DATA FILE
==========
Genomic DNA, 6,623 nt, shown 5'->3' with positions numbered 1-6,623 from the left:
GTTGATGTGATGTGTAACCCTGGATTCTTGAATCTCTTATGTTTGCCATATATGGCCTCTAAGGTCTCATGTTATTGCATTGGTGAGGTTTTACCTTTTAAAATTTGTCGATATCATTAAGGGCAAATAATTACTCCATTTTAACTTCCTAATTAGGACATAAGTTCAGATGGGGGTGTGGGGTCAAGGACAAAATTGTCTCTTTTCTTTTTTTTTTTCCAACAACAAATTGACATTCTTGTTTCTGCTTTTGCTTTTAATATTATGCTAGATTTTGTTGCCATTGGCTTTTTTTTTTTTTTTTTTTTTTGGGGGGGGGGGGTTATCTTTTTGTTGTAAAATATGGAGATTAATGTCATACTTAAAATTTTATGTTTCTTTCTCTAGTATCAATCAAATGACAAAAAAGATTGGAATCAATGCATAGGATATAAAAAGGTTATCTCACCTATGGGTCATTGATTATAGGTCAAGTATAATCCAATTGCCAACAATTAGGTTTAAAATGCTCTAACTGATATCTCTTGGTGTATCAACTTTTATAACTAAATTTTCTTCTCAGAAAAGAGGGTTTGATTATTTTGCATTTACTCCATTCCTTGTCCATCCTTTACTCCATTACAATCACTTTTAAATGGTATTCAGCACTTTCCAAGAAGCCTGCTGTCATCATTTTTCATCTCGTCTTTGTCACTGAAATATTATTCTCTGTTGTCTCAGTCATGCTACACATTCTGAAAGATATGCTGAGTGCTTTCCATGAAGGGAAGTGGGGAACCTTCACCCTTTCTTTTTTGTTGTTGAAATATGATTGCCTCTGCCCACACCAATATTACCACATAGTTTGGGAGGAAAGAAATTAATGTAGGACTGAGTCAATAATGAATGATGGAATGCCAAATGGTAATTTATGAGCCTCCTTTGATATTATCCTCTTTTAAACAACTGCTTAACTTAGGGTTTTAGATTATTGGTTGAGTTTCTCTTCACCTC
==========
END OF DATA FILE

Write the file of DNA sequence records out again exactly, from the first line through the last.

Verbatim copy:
Genomic DNA, 6,623 nt, shown 5'->3' with positions numbered 1-6,623 from the left:
GTTGATGTGATGTGTAACCCTGGATTCTTGAATCTCTTATGTTTGCCATATATGGCCTCTAAGGTCTCATGTTATTGCATTGGTGAGGTTTTACCTTTTAAAATTTGTCGATATCATTAAGGGCAAATAATTACTCCATTTTAACTTCCTAATTAGGACATAAGTTCAGATGGGGGTGTGGGGTCAAGGACAAAATTGTCTCTTTTCTTTTTTTTTTTCCAACAACAAATTGACATTCTTGTTTCTGCTTTTGCTTTTAATATTATGCTAGATTTTGTTGCCATTGGCTTTTTTTTTTTTTTTTTTTTTTGGGGGGGGGGGGTTATCTTTTTGTTGTAAAATATGGAGATTAATGTCATACTTAAAATTTTATGTTTCTTTCTCTAGTATCAATCAAATGACAAAAAAGATTGGAATCAATGCATAGGATATAAAAAGGTTATCTCACCTATGGGTCATTGATTATAGGTCAAGTATAATCCAATTGCCAACAATTAGGTTTAAAATGCTCTAACTGATATCTCTTGGTGTATCAACTTTTATAACTAAATTTTCTTCTCAGAAAAGAGGGTTTGATTATTTTGCATTTACTCCATTCCTTGTCCATCCTTTACTCCATTACAATCACTTTTAAATGGTATTCAGCACTTTCCAAGAAGCCTGCTGTCATCATTTTTCATCTCGTCTTTGTCACTGAAATATTATTCTCTGTTGTCTCAGTCATGCTACACATTCTGAAAGATATGCTGAGTGCTTTCCATGAAGGGAAGTGGGGAACCTTCACCCTTTCTTTTTTGTTGTTGAAATATGATTGCCTCTGCCCACACCAATATTACCACATAGTTTGGGAGGAAAGAAATTAATGTAGGACTGAGTCAATAATGAATGATGGAATGCCAAATGGTAATTTATGAGCCTCCTTTGATATTATCCTCTTTTAAACAACTGCTTAACTTAGGGTTTTAGATTATTGGTTGAGTTTCTCTTCACCTC